Scales - Think Outside the Box. Part 2

This next installment of Think Outside the Box turns to alternative scales you can use while composing or improvising. Learn how to create Chord Scales for some really unique sounds.

Ultimate Guitar
This next installment of "Think Outside the Box" turns to alternative scales you can use while composing or improvising. You've probably heard of major and minor scales, the various modes of each, and the major and minor pentatonic scale. Today I'm going to cover chord scales: scales built off of chord tones. They can have anywhere from four to six tones, and each one has its own distinctive sound. I have to give a nod to the late Ted Greene who introduced me to this way of thinking in his book, "Jazz Guitar Single Note Soloing." Chord scales come out of jazz theory, but I find them incredibly useful for plenty of styles. At the most basic level they're arpeggios. Example 1 is an Am7 arpeggio starting on the D string.
If you follow jazz chord construction, the next logical extension is Am9 (scale degrees 1-b3-5-b7-9) When constructing your chord scale, you drop the 9th down an octave so it becomes the second. Basically for any chord scale, drop any chord tone above the 7th down one octave, and integrate into the existing arpeggio. Following this procedure, the scale now looks like Example 2.
Example 3 is an Am13 (1-b3-5-b7-9-13) chord scale. The 11th is often skipped because in the natural harmonic series the 11th is a #11, which involves a whole different family of chords.
Of course if you want to create an Am7 add 11 scale (1, b3, 5, b7, 11) you're back to your favorite minor pentatonic scale. Example 4
Since we're in the minor family for this lesson, Example 5 is an Am6 chord scale (1, b3, 5, b6). It has a somewhat darker sound.
For one final, bluesy scale here is an A7#9 chord scale (1-3-5-b7-#9). The interesting thing about this scale is that the #9 is the same tone as a b3, which gives both the chord and the scale a minor/major kind of sound. Example 6
So the question is always going to be, what do I use them for? The nice part is that any one of these chord scales will work over most, if not all, minor chords. As I said earlier, each scale has its own unique sound and feel, and your use of them will depend on the mood you're trying to elicit. Another place where you can explore is developing chord scales from other families of chords. Try developing them from either major or dominant chords, and try them out while improvising. But to really appreciate these scales, learn them all over the fret board using the strategy I laid out in part one of this series. Then branch out and learn them in different keys. Try them out while improvising and composing to get a sense of where they can take you. The tasteful use of these chord scales can create some really interesting music. Rock on, Kevin About the Author: Kevin Armagh has been playing the guitar for over 20 years, and has developed a revolutionary method of learning that combines theory, technique, and ear training in a single approach. Visit his website for more lessons, a free report, and his flagship product, Six Months of Speed Guitar Training Course.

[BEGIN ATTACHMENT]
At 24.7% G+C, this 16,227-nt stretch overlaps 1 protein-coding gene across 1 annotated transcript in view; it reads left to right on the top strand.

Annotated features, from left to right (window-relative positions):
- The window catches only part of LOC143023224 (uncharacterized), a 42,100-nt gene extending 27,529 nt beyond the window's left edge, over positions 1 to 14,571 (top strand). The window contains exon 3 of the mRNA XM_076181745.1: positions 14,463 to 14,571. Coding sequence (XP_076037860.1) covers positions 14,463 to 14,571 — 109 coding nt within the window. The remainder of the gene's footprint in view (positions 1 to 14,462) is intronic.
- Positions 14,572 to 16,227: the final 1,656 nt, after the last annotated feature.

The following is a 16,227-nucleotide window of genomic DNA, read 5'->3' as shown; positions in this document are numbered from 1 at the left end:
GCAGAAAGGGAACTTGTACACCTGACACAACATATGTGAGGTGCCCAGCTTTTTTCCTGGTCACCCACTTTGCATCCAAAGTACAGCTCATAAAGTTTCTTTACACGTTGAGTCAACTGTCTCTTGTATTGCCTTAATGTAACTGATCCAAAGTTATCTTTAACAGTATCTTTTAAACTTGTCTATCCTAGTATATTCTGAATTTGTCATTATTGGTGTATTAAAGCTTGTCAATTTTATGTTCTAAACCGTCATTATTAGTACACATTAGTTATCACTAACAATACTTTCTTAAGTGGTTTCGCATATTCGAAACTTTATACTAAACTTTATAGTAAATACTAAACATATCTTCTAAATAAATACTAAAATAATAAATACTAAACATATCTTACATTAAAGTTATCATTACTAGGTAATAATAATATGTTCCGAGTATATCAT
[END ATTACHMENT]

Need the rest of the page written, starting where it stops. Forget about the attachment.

13 comments sorted by best / new / date

    Pretty good lesson. You have to work on this with part one in mind constantly when you try to apply it to something else. For me this is mostly just playing arpeggios over the progression. But very nice lesson and getting those extensions for embellishment in such a convenient way is something I wouldn't have thought of. Thanks
    I had a similar experience when I came across the concept. It was like a switch turned on in my brain. One of the ways to apply them is to use the chord scale as your home base while improvising. You don't have to play the notes as I've written them above - they're just examples. But use any of the notes in each chord scale to create a melody/theme/riff and then expand and develop it.
    It's a great place to start. Then once this is internalized it becomes a case of where the notes are, and not what they are. People don't understand the shapes and patterns help internalize the things you can do.
    I do not know how to read notes. Is there a tab?
    I like to display both the notes and the tabs. If you look at only the bottom half of each example, that's where the tab is. The software I use doesn't print out "TAB" on every measure but its there.
    Why is there a B# ?
    because of chord/scale spelling. for instance: in the key of C#, B# is the leading tone.
    The B# is there because it's an A7#9 chord scale. B is the 9th of the scale, so we sharp it for this particular example (6). True it sounds exactly like a C natural, but there's already a C# in the scale, and generally note names are not repeated in a scale. It may look a little weird but it gives a kick-ass major/minor sound when you play it.
    Axe Samurai
    The answer to that question can be found in the term 'enharmonic'. There are some really good lessons here on UG that cover the theory behind this but basically in the same way that C# and Db are the same note B# and C are also the same note. As armaghk has said above note names are generally not repeated in a scale so when we play the C# Major scale (C#,D#,E#,F#,G#,A#,B#) the E# and B# are actually sounded as an F and C (enharmonic equivalent) but still referred to as E# and B# because of the context of the scale.